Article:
In the lingo of Eric Evans’ classic Domain-Driven Design, we have (at least) two bounded contexts: your core domain (what people buy/use your application for) and the file system.

A bounded context delimits the applicability of a particular model so that team members have a clear and shared understanding of what has to be consistent and how it relates to other contexts.

Evans describes a number of strategies for dealing with different bounded contexts. In our example, the file system API is not under our control, which rules out the majority of them. The remaining strategies are:

  • Separate Ways, i.e. use something other than the file system. That probably doesn’t make sense in this example
  • Conformist, i.e. follow the Java model slavishly. This is what most developers do without giving it much thought
  • Anti-Corruption Layer, i.e. create an isolating layer to provide clients with functionality in terms of their own domain model. This layer translates in both directions as necessary between the two models

This last strategy gives us more than “just” the opportunity to keep our models clear and to the point. By introducing interfaces that we control in our anti-corruption layer, we also gain the opportunity to mock those interfaces in our tests, making it very easy to verify that we indeed close all the files we open.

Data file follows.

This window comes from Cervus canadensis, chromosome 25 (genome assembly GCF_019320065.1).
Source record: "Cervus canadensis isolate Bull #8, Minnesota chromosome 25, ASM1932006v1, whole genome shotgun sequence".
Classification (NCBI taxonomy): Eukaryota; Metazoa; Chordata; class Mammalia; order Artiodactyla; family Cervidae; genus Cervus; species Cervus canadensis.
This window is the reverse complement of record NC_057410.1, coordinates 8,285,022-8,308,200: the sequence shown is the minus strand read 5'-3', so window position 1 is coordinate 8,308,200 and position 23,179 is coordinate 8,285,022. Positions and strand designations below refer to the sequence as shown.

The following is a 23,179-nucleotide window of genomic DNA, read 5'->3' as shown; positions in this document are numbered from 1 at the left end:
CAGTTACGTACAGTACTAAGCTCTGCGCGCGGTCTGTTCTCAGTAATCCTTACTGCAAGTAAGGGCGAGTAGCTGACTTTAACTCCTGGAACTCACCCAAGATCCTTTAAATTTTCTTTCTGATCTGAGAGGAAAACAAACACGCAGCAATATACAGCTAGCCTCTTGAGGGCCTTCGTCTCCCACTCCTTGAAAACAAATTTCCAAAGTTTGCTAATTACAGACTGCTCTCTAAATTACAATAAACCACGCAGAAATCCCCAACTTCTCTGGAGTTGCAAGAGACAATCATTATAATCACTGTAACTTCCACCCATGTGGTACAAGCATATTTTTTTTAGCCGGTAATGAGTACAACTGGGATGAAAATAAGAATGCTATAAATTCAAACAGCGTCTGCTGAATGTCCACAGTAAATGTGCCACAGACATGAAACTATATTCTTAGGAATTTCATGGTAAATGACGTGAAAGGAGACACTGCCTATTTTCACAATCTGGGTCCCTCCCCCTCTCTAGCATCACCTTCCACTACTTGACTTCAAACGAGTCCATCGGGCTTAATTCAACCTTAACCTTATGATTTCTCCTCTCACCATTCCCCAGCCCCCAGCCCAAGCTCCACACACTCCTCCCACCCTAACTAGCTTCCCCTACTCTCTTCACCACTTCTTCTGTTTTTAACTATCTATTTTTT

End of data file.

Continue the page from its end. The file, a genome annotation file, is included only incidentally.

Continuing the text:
This is yet another example where difficulty in unit testing a piece of code points to an opportunity to improve the design. If we consistently act on such opportunities, we will end up with a clean architecture that is a joy to work with.


The Decorator Pattern

2014-01-06

decoratingOne design pattern that I don’t see being used very often is Decorator.

I’m not sure why this pattern isn’t more popular, as it’s quite handy.

The Decorator pattern allows one to add functionality to an object in a controlled manner. This works at runtime, even with statically typed languages!

The decorator pattern is an alternative to subclassing. Subclassing adds behavior at compile time, and the change affects all instances of the original class; decorating can provide new behavior at run-time for individual objects.

The Decorator pattern is a good tool for adhering to the open/closed principle.

Some examples may show the value of this pattern.

Example 1: HTTP Authentication

Imagine an HTTP client, for example one that talks to a RESTful service.

Some parts of the service are publicly accessible, but some require the user to log in. The RESTful service responds with a 401 Unauthorized status code when the client tries to access a protected resource.

Changing the client to handle the 401 leads to duplication, since every call could potentially require authentication. So we should extract the authentication code into one place. Where would that place be, though?

Here’s where the Decorator pattern comes in:

public class AuthenticatingHttpClient
    implements HttpClient {

  private final HttpClient wrapped;

  public AuthenticatingHttpClient(HttpClient wrapped) {
    this.wrapped = wrapped;
  }

  @Override
  public Response execute(Request request) {
    Response response = wrapped.execute(request);
    if (response.getStatusCode() == 401) {
      authenticate();
      response = wrapped.execute(request);
    }
    return response;
  }

  protected void authenticate() {
    // ...
  }

}

A REST client now never has to worry about authentication, since the AuthenticatingHttpClient handles that.

Example 2: Caching Authorization Decisions